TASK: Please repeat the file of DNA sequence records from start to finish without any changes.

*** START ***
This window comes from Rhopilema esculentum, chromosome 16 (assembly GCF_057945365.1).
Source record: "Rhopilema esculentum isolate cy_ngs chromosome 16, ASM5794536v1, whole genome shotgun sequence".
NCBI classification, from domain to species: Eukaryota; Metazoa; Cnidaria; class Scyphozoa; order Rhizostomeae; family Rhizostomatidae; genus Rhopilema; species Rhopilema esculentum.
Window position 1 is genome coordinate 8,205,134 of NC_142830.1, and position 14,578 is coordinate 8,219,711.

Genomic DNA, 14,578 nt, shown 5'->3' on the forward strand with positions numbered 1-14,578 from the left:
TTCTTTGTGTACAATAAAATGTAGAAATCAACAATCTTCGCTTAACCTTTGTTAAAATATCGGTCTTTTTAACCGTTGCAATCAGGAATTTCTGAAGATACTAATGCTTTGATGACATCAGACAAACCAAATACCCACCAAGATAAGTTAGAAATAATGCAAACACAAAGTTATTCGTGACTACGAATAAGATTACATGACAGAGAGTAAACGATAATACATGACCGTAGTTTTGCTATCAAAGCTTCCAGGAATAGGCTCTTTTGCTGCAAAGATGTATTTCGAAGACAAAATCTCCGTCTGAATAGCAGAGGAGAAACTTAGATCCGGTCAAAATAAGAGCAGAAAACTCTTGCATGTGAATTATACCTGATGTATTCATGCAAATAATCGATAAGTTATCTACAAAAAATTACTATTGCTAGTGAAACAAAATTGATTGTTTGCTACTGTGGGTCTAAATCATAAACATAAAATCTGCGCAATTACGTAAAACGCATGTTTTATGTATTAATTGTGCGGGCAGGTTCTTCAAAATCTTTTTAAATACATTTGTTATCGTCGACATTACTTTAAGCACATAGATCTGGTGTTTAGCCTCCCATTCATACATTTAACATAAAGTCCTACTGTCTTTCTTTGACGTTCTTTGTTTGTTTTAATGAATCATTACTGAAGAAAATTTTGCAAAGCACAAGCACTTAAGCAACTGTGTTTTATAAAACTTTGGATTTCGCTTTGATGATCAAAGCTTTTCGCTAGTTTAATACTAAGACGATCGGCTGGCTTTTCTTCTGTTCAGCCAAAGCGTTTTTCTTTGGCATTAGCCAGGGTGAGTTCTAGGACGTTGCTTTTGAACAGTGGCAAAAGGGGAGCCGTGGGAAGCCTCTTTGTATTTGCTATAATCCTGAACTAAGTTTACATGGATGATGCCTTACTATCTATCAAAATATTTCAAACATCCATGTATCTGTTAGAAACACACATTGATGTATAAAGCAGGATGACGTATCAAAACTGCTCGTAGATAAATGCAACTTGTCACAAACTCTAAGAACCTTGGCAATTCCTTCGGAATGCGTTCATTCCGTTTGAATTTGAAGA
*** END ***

This window comes from Rhopilema esculentum, chromosome 16 (assembly GCF_057945365.1).
Source record: "Rhopilema esculentum isolate cy_ngs chromosome 16, ASM5794536v1, whole genome shotgun sequence".
NCBI classification, from domain to species: Eukaryota; Metazoa; Cnidaria; class Scyphozoa; order Rhizostomeae; family Rhizostomatidae; genus Rhopilema; species Rhopilema esculentum.
Window position 1 is genome coordinate 8,205,134 of NC_142830.1, and position 14,578 is coordinate 8,219,711.

Genomic DNA, 14,578 nt, shown 5'->3' on the forward strand with positions numbered 1-14,578 from the left:
TTCTTTGTGTACAATAAAATGTAGAAATCAACAATCTTCGCTTAACCTTTGTTAAAATATCGGTCTTTTTAACCGTTGCAATCAGGAATTTCTGAAGATACTAATGCTTTGATGACATCAGACAAACCAAATACCCACCAAGATAAGTTAGAAATAATGCAAACACAAAGTTATTCGTGACTACGAATAAGATTACATGACAGAGAGTAAACGATAATACATGACCGTAGTTTTGCTATCAAAGCTTCCAGGAATAGGCTCTTTTGCTGCAAAGATGTATTTCGAAGACAAAATCTCCGTCTGAATAGCAGAGGAGAAACTTAGATCCGGTCAAAATAAGAGCAGAAAACTCTTGCATGTGAATTATACCTGATGTATTCATGCAAATAATCGATAAGTTATCTACAAAAAATTACTATTGCTAGTGAAACAAAATTGATTGTTTGCTACTGTGGGTCTAAATCATAAACATAAAATCTGCGCAATTACGTAAAACGCATGTTTTATGTATTAATTGTGCGGGCAGGTTCTTCAAAATCTTTTTAAATACATTTGTTATCGTCGACATTACTTTAAGCACATAGATCTGGTGTTTAGCCTCCCATTCATACATTTAACATAAAGTCCTACTGTCTTTCTTTGACGTTCTTTGTTTGTTTTAATGAATCATTACTGAAGAAAATTTTGCAAAGCACAAGCACTTAAGCAACTGTGTTTTATAAAACTTTGGATTTCGCTTTGATGATCAAAGCTTTTCGCTAGTTTAATACTAAGACGATCGGCTGGCTTTTCTTCTGTTCAGCCAAAGCGTTTTTCTTTGGCATTAGCCAGGGTGAGTTCTAGGACGTTGCTTTTGAACAGTGGCAAAAGGGGAGCCGTGGGAAGCCTCTTTGTATTTGCTATAATCCTGAACTAAGTTTACATGGATGATGCCTTACTATCTATCAAAATATTTCAAACATCCATGTATCTGTTAGAAACACACATTGATGTATAAAGCAGGATGACGTATCAAAACTGCTCGTAGATAAATGCAACTTGTCACAAACTCTAAGAACCTTGGCAATTCCTTCGGAATGCGTTCATTCCGTTTGAATTTGAAGA